Hydroxypropyl Methyl Cellulose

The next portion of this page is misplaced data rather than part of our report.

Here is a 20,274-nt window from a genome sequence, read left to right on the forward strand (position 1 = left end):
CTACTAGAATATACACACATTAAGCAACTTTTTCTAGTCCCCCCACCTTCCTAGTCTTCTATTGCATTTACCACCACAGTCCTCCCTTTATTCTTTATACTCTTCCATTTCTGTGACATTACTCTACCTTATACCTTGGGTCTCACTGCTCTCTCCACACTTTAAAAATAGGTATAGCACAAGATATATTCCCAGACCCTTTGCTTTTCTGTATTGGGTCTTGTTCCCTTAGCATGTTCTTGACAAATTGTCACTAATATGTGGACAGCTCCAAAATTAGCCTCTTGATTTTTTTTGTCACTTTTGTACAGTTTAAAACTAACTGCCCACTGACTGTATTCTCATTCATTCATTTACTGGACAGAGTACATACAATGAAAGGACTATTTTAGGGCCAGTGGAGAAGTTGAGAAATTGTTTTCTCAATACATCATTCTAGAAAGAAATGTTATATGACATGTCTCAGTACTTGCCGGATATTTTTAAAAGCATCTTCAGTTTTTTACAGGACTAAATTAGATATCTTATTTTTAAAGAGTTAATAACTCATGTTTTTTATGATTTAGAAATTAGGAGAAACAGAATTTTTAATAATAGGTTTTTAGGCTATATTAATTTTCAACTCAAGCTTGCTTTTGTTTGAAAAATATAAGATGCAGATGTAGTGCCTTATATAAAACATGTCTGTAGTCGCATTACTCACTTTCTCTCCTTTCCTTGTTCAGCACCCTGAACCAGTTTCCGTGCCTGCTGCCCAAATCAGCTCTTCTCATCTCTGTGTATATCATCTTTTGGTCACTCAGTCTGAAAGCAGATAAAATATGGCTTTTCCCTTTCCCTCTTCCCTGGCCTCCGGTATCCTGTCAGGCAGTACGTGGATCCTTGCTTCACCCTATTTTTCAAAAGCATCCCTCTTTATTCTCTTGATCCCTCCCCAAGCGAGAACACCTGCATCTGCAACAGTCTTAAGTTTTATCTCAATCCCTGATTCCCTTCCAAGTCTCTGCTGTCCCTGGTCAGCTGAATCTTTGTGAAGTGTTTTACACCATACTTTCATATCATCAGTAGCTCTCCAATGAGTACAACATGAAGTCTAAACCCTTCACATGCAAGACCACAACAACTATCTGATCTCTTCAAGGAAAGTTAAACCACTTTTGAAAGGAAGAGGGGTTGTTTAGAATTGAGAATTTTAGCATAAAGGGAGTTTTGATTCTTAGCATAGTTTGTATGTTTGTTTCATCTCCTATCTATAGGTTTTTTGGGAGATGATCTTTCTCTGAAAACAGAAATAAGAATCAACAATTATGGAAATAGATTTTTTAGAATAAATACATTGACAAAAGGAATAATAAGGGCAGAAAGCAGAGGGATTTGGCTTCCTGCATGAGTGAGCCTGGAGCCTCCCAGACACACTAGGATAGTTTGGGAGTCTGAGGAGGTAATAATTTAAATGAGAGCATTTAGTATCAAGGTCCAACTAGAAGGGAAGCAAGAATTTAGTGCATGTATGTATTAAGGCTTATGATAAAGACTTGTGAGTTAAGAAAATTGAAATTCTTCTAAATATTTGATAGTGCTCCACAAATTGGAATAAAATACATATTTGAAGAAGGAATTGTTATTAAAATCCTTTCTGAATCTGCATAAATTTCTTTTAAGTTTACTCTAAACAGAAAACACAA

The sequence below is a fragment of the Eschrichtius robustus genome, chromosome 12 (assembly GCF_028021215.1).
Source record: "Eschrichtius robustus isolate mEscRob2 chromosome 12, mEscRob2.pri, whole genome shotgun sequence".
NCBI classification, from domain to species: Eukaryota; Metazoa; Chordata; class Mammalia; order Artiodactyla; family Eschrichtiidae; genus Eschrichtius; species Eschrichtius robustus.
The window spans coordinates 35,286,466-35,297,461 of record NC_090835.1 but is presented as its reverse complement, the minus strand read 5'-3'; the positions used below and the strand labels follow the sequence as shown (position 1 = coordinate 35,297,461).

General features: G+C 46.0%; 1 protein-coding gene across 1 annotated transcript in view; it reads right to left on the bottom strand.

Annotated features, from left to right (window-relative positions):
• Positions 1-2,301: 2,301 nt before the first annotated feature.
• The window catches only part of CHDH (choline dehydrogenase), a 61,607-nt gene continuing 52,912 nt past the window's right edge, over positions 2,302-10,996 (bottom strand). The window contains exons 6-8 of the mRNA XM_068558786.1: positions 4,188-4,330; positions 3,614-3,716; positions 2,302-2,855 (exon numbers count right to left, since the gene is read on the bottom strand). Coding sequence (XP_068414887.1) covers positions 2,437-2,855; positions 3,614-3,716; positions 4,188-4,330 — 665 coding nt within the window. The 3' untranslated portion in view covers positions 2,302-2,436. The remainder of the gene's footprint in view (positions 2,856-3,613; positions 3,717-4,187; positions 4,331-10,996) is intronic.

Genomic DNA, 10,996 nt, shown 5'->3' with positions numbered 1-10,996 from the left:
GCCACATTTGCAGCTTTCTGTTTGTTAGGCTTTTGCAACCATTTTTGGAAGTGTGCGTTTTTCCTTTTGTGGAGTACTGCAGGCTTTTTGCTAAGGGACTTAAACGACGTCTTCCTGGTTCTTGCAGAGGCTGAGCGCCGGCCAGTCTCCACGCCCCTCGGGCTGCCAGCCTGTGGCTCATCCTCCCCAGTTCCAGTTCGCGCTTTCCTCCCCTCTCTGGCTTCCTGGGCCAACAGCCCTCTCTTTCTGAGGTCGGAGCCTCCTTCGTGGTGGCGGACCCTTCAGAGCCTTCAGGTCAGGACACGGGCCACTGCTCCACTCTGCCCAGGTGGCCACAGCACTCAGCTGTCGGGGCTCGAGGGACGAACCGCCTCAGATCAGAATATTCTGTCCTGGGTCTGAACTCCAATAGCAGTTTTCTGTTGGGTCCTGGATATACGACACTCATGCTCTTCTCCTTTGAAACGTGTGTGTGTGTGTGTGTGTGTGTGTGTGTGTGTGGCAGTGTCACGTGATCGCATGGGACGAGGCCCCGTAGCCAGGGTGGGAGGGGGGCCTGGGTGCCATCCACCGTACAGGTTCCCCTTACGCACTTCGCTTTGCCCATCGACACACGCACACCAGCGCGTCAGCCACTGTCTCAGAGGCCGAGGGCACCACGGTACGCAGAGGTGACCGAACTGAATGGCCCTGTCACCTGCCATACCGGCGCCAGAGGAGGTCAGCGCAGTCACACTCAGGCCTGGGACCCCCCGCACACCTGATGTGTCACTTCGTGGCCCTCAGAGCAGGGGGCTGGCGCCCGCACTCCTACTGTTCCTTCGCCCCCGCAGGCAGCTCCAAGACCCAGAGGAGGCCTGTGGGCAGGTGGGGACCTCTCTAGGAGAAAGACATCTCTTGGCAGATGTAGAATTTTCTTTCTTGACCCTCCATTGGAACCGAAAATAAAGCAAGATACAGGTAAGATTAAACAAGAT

It is common to hybridize biopolymers for developing materials with combined properties or functionality. However, biopolymers are usually not fully compatible despite their chemical similarity, posing challenges to create mixed systems. Herein, we investigated how the gelation behavior and rheological properties of hydroxypropyl methylcellulose (HPMC), a thermal gel, and hydroxypropyl starch (HPS), a cooling gel, affect their miscibility and the phase structure of their mixed system. The dependence of the zero-shear viscosity for HPMC/HPS paste on biopolymer concentration in a double-logarithmic coordinate can be divided into two parts with the slopes being 11.9 and 2.8 respectively, indicating different degrees of intermolecular entanglement. A typical “sea-island” morphology was shown in the blends, and the phase structure (continuous or discrete) changed with varying HPMC/HPS blend ratio and temperature. This phase structure change can be well correlated to rheological parameters such as zero-shear viscosity, loss tangent, complex viscosity, and the Arrhenius equation correction coefficient (α). Biopolymer concentration, HPMC/HPS ratio, and temperature together controlled rheological properties and phase distribution for the mixed system. The relationship between rheological behavior and phase structure for HPMC/HPS understood from this work provides an insight into designing mixed biopolymer systems with desirable processability, structure, and properties.
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